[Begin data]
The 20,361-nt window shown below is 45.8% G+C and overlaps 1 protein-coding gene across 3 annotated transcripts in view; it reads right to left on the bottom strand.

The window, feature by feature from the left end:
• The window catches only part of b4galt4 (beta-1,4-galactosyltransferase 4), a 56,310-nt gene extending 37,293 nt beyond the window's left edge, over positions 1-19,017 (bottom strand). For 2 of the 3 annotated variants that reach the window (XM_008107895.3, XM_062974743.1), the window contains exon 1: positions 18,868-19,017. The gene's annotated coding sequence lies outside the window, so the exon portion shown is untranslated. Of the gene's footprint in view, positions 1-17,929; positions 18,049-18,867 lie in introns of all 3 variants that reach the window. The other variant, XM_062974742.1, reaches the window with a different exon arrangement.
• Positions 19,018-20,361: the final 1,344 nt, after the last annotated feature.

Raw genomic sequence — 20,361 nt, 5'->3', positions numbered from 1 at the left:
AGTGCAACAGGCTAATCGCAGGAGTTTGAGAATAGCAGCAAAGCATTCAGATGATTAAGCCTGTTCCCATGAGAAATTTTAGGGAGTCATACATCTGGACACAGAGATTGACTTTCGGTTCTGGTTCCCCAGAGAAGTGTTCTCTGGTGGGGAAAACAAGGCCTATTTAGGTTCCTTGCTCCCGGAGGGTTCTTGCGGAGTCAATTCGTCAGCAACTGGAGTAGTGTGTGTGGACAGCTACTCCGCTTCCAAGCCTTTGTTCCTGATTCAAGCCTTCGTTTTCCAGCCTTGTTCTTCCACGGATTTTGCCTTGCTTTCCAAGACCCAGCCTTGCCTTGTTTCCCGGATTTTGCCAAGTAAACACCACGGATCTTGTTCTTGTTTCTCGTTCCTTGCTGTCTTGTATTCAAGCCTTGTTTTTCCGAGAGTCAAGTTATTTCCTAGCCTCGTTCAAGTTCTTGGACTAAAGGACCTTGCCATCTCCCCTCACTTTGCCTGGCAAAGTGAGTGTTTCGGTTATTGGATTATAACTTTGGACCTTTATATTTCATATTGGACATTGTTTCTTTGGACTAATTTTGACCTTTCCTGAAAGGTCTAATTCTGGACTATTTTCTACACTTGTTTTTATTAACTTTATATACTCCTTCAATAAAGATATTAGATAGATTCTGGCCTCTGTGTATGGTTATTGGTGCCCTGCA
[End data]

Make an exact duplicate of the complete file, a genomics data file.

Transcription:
The 20,361-nt window shown below is 45.8% G+C and overlaps 1 protein-coding gene across 3 annotated transcripts in view; it reads right to left on the bottom strand.

The window, feature by feature from the left end:
• The window catches only part of b4galt4 (beta-1,4-galactosyltransferase 4), a 56,310-nt gene extending 37,293 nt beyond the window's left edge, over positions 1-19,017 (bottom strand). For 2 of the 3 annotated variants that reach the window (XM_008107895.3, XM_062974743.1), the window contains exon 1: positions 18,868-19,017. The gene's annotated coding sequence lies outside the window, so the exon portion shown is untranslated. Of the gene's footprint in view, positions 1-17,929; positions 18,049-18,867 lie in introns of all 3 variants that reach the window. The other variant, XM_062974742.1, reaches the window with a different exon arrangement.
• Positions 19,018-20,361: the final 1,344 nt, after the last annotated feature.

Raw genomic sequence — 20,361 nt, 5'->3', positions numbered from 1 at the left:
AGTGCAACAGGCTAATCGCAGGAGTTTGAGAATAGCAGCAAAGCATTCAGATGATTAAGCCTGTTCCCATGAGAAATTTTAGGGAGTCATACATCTGGACACAGAGATTGACTTTCGGTTCTGGTTCCCCAGAGAAGTGTTCTCTGGTGGGGAAAACAAGGCCTATTTAGGTTCCTTGCTCCCGGAGGGTTCTTGCGGAGTCAATTCGTCAGCAACTGGAGTAGTGTGTGTGGACAGCTACTCCGCTTCCAAGCCTTTGTTCCTGATTCAAGCCTTCGTTTTCCAGCCTTGTTCTTCCACGGATTTTGCCTTGCTTTCCAAGACCCAGCCTTGCCTTGTTTCCCGGATTTTGCCAAGTAAACACCACGGATCTTGTTCTTGTTTCTCGTTCCTTGCTGTCTTGTATTCAAGCCTTGTTTTTCCGAGAGTCAAGTTATTTCCTAGCCTCGTTCAAGTTCTTGGACTAAAGGACCTTGCCATCTCCCCTCACTTTGCCTGGCAAAGTGAGTGTTTCGGTTATTGGATTATAACTTTGGACCTTTATATTTCATATTGGACATTGTTTCTTTGGACTAATTTTGACCTTTCCTGAAAGGTCTAATTCTGGACTATTTTCTACACTTGTTTTTATTAACTTTATATACTCCTTCAATAAAGATATTAGATAGATTCTGGCCTCTGTGTATGGTTATTGGTGCCCTGCA